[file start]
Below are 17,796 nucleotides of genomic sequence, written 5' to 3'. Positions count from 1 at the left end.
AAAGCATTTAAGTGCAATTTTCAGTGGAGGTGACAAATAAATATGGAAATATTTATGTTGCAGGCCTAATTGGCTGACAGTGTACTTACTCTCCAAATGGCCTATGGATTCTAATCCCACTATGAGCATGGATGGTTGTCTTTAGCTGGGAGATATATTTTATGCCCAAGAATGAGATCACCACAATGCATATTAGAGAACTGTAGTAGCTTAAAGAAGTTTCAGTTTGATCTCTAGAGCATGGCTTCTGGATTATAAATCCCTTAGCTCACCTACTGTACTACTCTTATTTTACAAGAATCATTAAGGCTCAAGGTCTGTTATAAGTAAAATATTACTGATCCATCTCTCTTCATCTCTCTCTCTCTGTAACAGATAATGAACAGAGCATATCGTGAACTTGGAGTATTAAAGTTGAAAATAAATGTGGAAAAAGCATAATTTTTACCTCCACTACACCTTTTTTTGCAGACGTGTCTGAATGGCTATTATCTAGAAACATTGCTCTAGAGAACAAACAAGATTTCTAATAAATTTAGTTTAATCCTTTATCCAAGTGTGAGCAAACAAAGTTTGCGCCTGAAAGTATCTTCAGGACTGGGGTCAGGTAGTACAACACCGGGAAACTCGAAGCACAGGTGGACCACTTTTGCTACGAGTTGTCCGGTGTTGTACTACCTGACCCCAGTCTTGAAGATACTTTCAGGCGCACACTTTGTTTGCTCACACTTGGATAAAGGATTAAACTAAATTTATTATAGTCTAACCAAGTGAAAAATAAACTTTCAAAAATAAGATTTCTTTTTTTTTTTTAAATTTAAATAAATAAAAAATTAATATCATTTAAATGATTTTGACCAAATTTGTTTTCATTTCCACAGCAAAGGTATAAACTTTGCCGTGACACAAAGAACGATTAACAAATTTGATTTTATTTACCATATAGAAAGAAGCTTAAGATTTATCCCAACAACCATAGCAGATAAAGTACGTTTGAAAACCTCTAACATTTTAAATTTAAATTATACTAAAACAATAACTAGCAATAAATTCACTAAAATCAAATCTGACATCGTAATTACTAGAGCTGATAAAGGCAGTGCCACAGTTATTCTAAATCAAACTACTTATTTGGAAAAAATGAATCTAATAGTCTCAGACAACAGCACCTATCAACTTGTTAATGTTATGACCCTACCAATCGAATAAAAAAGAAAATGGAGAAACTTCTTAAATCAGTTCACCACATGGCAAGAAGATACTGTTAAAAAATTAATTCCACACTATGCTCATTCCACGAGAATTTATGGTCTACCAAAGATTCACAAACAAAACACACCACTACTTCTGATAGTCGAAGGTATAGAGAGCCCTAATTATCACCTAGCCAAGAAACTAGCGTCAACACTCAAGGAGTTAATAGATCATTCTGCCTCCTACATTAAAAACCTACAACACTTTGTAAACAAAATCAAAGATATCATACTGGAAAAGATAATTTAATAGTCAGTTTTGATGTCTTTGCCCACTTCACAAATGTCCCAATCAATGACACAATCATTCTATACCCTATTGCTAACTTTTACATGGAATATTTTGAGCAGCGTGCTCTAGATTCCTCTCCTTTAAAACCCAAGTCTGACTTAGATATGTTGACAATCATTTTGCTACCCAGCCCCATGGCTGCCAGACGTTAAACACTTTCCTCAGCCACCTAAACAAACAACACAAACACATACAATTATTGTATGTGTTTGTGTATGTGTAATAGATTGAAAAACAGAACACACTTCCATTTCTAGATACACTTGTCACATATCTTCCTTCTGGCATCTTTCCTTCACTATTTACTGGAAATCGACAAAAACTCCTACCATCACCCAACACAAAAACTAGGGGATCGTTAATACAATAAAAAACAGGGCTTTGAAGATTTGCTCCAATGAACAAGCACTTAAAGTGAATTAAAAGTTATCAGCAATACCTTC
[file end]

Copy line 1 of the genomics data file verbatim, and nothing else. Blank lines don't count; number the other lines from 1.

Below are 17,796 nucleotides of genomic sequence, written 5' to 3'. Positions count from 1 at the left end.